The Sunday preacher is apocalyptic. A bit tongue-in-cheek, but nonetheless. This is the first Sunday of advent, after all, the dawning of the Christian year; the time when traditionally Christians began to think about death. And why not? The hustle and bustle of commercial Christmas pales, indeed vanishes, in the swirling vortex of activity that is the Christian story. Here we encounter a murderous king driven mad to the point of genocide by news of an infant birth, foreign intellectuals who undertake an incredible journey in order to lavish expensive gifts on a small family, and agrarian labourers who neglect their work in an act of spontaneous celebration. Insanity and jubilation, unfeigned merriment and unspeakable horror; the enigma of Christmas. Advent is an onslaught ominous, glorious, unpredictable. Like wildfire, like storm the news of the coming Messiah spreads causing disturbance and upheaval in its wake. What is at stake is nothing less than a fundamental reshaping of reality that leaves all who encounter it profoundly unsettled. All, that is, except those closest to the narrative’s centre of gravity. Mary and Joseph, those paragons of serenity, who accept the incredible tasks thrust upon them with an unbelievable, almost infuriating, calm. Continue reading →
I’m am not part of the 99%. I mean this in both a global and in a local sense. While many university graduates struggle to find any work at all, let alone work in their field or work that uses their degree in some way, I find myself employed by my alma mater in work that I find stimulating, meaningful and lucrative. Does this mean that I am part of the 1%? I pay my taxes fairly willingly (knowing that I will get the bulk of it back), would have voted NDP in both the federal election and the Manitoba provincial election had I been allowed, and am entirely on board with wealth redistribution. Perhaps others in my position could lend their support to the Occupy movement whole-heartedly, without a shadow of doubt. I cannot. Continue reading →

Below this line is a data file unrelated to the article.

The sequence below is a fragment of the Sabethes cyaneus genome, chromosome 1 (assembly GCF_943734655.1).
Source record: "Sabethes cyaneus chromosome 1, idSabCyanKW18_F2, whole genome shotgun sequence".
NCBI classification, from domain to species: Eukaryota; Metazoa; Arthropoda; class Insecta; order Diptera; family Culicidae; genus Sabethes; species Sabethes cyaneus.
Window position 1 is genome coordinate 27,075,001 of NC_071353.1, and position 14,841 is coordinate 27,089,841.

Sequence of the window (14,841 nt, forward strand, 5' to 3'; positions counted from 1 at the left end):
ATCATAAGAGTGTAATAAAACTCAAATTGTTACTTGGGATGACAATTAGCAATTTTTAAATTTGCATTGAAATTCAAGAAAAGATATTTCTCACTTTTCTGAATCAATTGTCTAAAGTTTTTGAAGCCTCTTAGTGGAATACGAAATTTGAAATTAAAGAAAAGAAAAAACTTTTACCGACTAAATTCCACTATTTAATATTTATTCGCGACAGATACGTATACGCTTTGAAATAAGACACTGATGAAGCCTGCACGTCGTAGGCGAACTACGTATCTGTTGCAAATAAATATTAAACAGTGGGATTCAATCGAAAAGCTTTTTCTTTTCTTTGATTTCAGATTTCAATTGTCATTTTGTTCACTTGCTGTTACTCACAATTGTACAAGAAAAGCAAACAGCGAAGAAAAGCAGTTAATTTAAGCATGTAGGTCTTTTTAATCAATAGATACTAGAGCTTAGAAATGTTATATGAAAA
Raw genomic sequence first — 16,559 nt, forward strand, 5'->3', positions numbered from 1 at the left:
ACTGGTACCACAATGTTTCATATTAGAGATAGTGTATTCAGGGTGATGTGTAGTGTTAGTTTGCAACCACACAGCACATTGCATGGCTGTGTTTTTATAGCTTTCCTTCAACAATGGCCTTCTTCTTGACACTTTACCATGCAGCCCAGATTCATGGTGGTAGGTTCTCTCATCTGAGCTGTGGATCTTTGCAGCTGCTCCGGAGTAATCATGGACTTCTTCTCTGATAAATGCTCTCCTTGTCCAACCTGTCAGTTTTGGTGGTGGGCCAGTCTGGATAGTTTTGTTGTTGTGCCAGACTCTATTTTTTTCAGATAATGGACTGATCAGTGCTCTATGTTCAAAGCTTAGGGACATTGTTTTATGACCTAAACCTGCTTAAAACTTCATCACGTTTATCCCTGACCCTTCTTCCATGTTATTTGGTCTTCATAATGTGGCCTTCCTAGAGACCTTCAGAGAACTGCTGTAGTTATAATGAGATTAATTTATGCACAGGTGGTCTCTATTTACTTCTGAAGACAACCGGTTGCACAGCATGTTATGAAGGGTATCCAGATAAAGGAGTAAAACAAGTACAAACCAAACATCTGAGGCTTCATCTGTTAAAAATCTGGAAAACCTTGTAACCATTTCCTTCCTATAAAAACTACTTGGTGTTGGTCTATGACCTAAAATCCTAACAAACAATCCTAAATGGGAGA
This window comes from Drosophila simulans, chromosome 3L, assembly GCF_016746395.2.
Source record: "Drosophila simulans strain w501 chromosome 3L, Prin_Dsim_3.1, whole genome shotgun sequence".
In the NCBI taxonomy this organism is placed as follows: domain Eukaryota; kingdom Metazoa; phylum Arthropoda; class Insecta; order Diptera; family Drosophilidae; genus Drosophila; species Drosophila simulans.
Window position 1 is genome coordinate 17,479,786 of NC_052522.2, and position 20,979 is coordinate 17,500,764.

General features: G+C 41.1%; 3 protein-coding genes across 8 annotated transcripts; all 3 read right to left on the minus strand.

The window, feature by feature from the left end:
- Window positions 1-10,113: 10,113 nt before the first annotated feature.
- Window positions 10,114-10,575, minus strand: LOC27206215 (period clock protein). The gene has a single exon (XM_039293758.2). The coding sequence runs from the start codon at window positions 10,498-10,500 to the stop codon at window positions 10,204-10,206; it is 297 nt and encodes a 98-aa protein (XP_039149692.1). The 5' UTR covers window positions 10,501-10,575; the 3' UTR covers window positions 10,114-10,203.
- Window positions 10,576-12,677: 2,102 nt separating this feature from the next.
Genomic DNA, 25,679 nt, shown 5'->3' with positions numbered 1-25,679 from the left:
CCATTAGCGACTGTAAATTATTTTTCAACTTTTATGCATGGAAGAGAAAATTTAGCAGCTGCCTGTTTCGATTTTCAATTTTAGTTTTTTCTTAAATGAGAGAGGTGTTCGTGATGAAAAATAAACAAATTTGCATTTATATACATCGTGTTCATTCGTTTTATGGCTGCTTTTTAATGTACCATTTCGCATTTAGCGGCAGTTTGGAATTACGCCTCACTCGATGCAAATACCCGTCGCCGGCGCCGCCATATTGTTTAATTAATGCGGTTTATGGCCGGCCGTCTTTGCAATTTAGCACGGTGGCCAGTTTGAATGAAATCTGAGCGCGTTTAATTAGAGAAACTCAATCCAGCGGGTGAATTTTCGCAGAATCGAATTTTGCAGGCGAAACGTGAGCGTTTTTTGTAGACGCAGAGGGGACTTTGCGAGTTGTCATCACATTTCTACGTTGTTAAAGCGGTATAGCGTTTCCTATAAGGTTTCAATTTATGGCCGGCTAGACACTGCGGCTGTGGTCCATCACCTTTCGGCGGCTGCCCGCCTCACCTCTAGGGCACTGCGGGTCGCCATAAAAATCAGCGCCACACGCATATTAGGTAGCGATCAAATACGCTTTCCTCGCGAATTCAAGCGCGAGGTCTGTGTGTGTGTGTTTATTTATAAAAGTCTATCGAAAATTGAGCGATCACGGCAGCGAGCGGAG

Orthodoxy. The word has always had a strange taste in my mouth, as if it were an arcane branch of medicine or an obscure and ancient legal state of affairs. Until this past year, when I moved naively to Istanbul on a vague and ill-defined search for an experience of the Other, my knowledge of Orthodoxy was almost purely academic. I’d read Alexander Schmemann’s For the Life of the World in my first year of university (and probably missed the point), and I’d had a few conversations with a former Anglican of my acquaintance who had gone on to be baptized Orthodox in his late twenties, but in my limited understanding of the Orthodox I thought of them as a sort of eastern Catholic – all liturgy and incense and icons. I was to find out exactly how wrong I was, and how impoverished my understanding of global Christianity had been. Continue reading →
“The horror is that for the first time we live in a world in which we can no longer imagine a better one.”1
Can an idea change the world? If not, we in the Church should give up now; there is no point in continuing. For over two-thousand years we thought we knew the answer to this question. It led us to welcome the stranger, to feed the hungry, to redistribute our wealth, and to fight against the principalities and powers of the darkness of the age. Granted, we were never entirely faithful to the Idea. From the beginning, some of us tried to use it to enslave the stranger, to engorge ourselves, to consolidate our wealth, and to become the principalities and powers. Yet the Idea would not stay our possession, it would always return to confront us, to invite us back, and at times, it would bring the Emperor himself to his knees. Continue reading →